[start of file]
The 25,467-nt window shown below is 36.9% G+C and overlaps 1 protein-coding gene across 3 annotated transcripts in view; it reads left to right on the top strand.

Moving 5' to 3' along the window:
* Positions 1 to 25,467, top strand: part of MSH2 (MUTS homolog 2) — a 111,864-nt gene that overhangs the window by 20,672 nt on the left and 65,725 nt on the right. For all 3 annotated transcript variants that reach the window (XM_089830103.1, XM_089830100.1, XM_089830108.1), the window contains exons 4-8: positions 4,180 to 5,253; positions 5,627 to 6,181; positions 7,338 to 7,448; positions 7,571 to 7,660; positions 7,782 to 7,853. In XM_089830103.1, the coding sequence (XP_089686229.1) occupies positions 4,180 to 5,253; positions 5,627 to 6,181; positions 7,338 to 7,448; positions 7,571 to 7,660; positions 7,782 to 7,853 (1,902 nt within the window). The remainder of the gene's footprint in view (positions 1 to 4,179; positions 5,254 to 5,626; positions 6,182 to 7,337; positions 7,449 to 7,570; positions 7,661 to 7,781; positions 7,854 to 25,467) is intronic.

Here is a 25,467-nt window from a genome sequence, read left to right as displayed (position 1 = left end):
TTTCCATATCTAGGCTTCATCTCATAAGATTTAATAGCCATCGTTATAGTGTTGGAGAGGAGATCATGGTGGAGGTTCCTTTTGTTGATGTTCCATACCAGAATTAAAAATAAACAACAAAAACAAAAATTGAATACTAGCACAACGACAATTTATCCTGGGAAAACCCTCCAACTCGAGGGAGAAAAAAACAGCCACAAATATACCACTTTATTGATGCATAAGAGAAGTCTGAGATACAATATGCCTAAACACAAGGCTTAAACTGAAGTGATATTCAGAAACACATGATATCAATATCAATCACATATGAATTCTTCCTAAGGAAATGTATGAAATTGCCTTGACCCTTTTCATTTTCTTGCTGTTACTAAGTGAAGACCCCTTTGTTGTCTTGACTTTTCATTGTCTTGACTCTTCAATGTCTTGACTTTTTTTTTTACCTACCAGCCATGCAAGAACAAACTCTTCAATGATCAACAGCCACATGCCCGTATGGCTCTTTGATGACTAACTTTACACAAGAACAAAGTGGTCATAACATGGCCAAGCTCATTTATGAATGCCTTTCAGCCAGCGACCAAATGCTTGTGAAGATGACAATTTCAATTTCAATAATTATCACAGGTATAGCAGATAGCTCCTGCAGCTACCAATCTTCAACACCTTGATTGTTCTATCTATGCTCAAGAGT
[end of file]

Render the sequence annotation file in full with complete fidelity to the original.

The 25,467-nt window shown below is 36.9% G+C and overlaps 1 protein-coding gene across 3 annotated transcripts in view; it reads left to right on the top strand.

Moving 5' to 3' along the window:
* Positions 1 to 25,467, top strand: part of MSH2 (MUTS homolog 2) — a 111,864-nt gene that overhangs the window by 20,672 nt on the left and 65,725 nt on the right. For all 3 annotated transcript variants that reach the window (XM_089830103.1, XM_089830100.1, XM_089830108.1), the window contains exons 4-8: positions 4,180 to 5,253; positions 5,627 to 6,181; positions 7,338 to 7,448; positions 7,571 to 7,660; positions 7,782 to 7,853. In XM_089830103.1, the coding sequence (XP_089686229.1) occupies positions 4,180 to 5,253; positions 5,627 to 6,181; positions 7,338 to 7,448; positions 7,571 to 7,660; positions 7,782 to 7,853 (1,902 nt within the window). The remainder of the gene's footprint in view (positions 1 to 4,179; positions 5,254 to 5,626; positions 6,182 to 7,337; positions 7,449 to 7,570; positions 7,661 to 7,781; positions 7,854 to 25,467) is intronic.

Here is a 25,467-nt window from a genome sequence, read left to right as displayed (position 1 = left end):
TTTCCATATCTAGGCTTCATCTCATAAGATTTAATAGCCATCGTTATAGTGTTGGAGAGGAGATCATGGTGGAGGTTCCTTTTGTTGATGTTCCATACCAGAATTAAAAATAAACAACAAAAACAAAAATTGAATACTAGCACAACGACAATTTATCCTGGGAAAACCCTCCAACTCGAGGGAGAAAAAAACAGCCACAAATATACCACTTTATTGATGCATAAGAGAAGTCTGAGATACAATATGCCTAAACACAAGGCTTAAACTGAAGTGATATTCAGAAACACATGATATCAATATCAATCACATATGAATTCTTCCTAAGGAAATGTATGAAATTGCCTTGACCCTTTTCATTTTCTTGCTGTTACTAAGTGAAGACCCCTTTGTTGTCTTGACTTTTCATTGTCTTGACTCTTCAATGTCTTGACTTTTTTTTTTACCTACCAGCCATGCAAGAACAAACTCTTCAATGATCAACAGCCACATGCCCGTATGGCTCTTTGATGACTAACTTTACACAAGAACAAAGTGGTCATAACATGGCCAAGCTCATTTATGAATGCCTTTCAGCCAGCGACCAAATGCTTGTGAAGATGACAATTTCAATTTCAATAATTATCACAGGTATAGCAGATAGCTCCTGCAGCTACCAATCTTCAACACCTTGATTGTTCTATCTATGCTCAAGAGT